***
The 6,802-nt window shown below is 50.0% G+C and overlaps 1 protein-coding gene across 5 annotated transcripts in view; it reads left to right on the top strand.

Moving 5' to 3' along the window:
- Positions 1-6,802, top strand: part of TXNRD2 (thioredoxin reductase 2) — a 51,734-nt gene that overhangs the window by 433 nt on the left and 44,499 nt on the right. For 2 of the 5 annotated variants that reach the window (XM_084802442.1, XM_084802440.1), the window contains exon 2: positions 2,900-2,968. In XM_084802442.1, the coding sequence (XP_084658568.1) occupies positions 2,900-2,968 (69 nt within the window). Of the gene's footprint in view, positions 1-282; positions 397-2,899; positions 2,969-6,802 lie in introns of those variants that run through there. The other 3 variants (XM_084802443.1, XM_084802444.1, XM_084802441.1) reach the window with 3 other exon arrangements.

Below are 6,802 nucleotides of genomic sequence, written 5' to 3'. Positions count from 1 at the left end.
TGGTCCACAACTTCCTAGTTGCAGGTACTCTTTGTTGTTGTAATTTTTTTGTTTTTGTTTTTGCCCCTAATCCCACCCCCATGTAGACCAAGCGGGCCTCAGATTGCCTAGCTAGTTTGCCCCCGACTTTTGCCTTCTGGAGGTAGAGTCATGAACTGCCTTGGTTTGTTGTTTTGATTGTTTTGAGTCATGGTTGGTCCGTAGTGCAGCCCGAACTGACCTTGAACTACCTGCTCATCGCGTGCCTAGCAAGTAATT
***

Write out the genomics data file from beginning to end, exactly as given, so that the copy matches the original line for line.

The 6,802-nt window shown below is 50.0% G+C and overlaps 1 protein-coding gene across 5 annotated transcripts in view; it reads left to right on the top strand.

Moving 5' to 3' along the window:
- Positions 1-6,802, top strand: part of TXNRD2 (thioredoxin reductase 2) — a 51,734-nt gene that overhangs the window by 433 nt on the left and 44,499 nt on the right. For 2 of the 5 annotated variants that reach the window (XM_084802442.1, XM_084802440.1), the window contains exon 2: positions 2,900-2,968. In XM_084802442.1, the coding sequence (XP_084658568.1) occupies positions 2,900-2,968 (69 nt within the window). Of the gene's footprint in view, positions 1-282; positions 397-2,899; positions 2,969-6,802 lie in introns of those variants that run through there. The other 3 variants (XM_084802443.1, XM_084802444.1, XM_084802441.1) reach the window with 3 other exon arrangements.

Below are 6,802 nucleotides of genomic sequence, written 5' to 3'. Positions count from 1 at the left end.
TGGTCCACAACTTCCTAGTTGCAGGTACTCTTTGTTGTTGTAATTTTTTTGTTTTTGTTTTTGCCCCTAATCCCACCCCCATGTAGACCAAGCGGGCCTCAGATTGCCTAGCTAGTTTGCCCCCGACTTTTGCCTTCTGGAGGTAGAGTCATGAACTGCCTTGGTTTGTTGTTTTGATTGTTTTGAGTCATGGTTGGTCCGTAGTGCAGCCCGAACTGACCTTGAACTACCTGCTCATCGCGTGCCTAGCAAGTAATT